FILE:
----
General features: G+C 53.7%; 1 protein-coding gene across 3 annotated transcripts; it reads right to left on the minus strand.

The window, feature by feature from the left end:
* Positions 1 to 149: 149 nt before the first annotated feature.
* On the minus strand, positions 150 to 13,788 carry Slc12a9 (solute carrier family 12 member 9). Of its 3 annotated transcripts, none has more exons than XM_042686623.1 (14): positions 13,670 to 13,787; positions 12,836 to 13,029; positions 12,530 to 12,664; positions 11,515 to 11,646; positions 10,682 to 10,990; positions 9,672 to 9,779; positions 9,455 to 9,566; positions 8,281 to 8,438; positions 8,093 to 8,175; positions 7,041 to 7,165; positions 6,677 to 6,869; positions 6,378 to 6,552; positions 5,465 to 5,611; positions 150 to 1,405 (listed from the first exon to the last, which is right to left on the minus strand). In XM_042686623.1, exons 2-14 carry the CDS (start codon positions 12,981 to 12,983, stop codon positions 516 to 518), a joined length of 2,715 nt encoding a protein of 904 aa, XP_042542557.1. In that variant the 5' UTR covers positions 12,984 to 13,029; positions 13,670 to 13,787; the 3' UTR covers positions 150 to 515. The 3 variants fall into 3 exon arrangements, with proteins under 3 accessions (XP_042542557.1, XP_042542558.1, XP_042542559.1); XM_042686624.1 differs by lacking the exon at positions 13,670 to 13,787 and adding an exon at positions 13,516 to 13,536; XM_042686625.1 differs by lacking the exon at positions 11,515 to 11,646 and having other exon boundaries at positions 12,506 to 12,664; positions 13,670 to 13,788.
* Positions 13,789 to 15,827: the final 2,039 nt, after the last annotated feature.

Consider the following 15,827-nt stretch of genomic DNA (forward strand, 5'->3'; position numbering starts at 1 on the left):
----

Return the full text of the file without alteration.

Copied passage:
General features: G+C 53.7%; 1 protein-coding gene across 3 annotated transcripts; it reads right to left on the minus strand.

The window, feature by feature from the left end:
* Positions 1 to 149: 149 nt before the first annotated feature.
* On the minus strand, positions 150 to 13,788 carry Slc12a9 (solute carrier family 12 member 9). Of its 3 annotated transcripts, none has more exons than XM_042686623.1 (14): positions 13,670 to 13,787; positions 12,836 to 13,029; positions 12,530 to 12,664; positions 11,515 to 11,646; positions 10,682 to 10,990; positions 9,672 to 9,779; positions 9,455 to 9,566; positions 8,281 to 8,438; positions 8,093 to 8,175; positions 7,041 to 7,165; positions 6,677 to 6,869; positions 6,378 to 6,552; positions 5,465 to 5,611; positions 150 to 1,405 (listed from the first exon to the last, which is right to left on the minus strand). In XM_042686623.1, exons 2-14 carry the CDS (start codon positions 12,981 to 12,983, stop codon positions 516 to 518), a joined length of 2,715 nt encoding a protein of 904 aa, XP_042542557.1. In that variant the 5' UTR covers positions 12,984 to 13,029; positions 13,670 to 13,787; the 3' UTR covers positions 150 to 515. The 3 variants fall into 3 exon arrangements, with proteins under 3 accessions (XP_042542557.1, XP_042542558.1, XP_042542559.1); XM_042686624.1 differs by lacking the exon at positions 13,670 to 13,787 and adding an exon at positions 13,516 to 13,536; XM_042686625.1 differs by lacking the exon at positions 11,515 to 11,646 and having other exon boundaries at positions 12,506 to 12,664; positions 13,670 to 13,788.
* Positions 13,789 to 15,827: the final 2,039 nt, after the last annotated feature.

Consider the following 15,827-nt stretch of genomic DNA (forward strand, 5'->3'; position numbering starts at 1 on the left):